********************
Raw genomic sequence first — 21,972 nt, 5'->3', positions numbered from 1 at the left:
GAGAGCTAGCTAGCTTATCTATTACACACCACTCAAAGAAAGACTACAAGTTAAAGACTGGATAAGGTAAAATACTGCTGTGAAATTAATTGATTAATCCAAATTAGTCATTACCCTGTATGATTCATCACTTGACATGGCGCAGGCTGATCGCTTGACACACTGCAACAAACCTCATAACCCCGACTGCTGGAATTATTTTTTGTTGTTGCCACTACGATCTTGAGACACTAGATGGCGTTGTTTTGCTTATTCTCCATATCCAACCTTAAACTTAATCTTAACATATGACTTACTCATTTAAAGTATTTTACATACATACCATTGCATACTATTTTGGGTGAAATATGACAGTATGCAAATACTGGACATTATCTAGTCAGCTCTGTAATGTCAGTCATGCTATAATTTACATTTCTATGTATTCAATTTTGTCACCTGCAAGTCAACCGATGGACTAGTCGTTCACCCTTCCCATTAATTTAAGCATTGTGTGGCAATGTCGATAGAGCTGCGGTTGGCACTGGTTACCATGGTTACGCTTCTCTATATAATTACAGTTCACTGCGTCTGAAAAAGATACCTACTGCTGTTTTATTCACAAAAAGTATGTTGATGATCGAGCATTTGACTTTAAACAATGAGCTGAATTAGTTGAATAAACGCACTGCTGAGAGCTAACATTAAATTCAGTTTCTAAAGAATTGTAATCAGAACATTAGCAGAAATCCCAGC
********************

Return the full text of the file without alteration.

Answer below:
Raw genomic sequence first — 21,972 nt, 5'->3', positions numbered from 1 at the left:
GAGAGCTAGCTAGCTTATCTATTACACACCACTCAAAGAAAGACTACAAGTTAAAGACTGGATAAGGTAAAATACTGCTGTGAAATTAATTGATTAATCCAAATTAGTCATTACCCTGTATGATTCATCACTTGACATGGCGCAGGCTGATCGCTTGACACACTGCAACAAACCTCATAACCCCGACTGCTGGAATTATTTTTTGTTGTTGCCACTACGATCTTGAGACACTAGATGGCGTTGTTTTGCTTATTCTCCATATCCAACCTTAAACTTAATCTTAACATATGACTTACTCATTTAAAGTATTTTACATACATACCATTGCATACTATTTTGGGTGAAATATGACAGTATGCAAATACTGGACATTATCTAGTCAGCTCTGTAATGTCAGTCATGCTATAATTTACATTTCTATGTATTCAATTTTGTCACCTGCAAGTCAACCGATGGACTAGTCGTTCACCCTTCCCATTAATTTAAGCATTGTGTGGCAATGTCGATAGAGCTGCGGTTGGCACTGGTTACCATGGTTACGCTTCTCTATATAATTACAGTTCACTGCGTCTGAAAAAGATACCTACTGCTGTTTTATTCACAAAAAGTATGTTGATGATCGAGCATTTGACTTTAAACAATGAGCTGAATTAGTTGAATAAACGCACTGCTGAGAGCTAACATTAAATTCAGTTTCTAAAGAATTGTAATCAGAACATTAGCAGAAATCCCAGC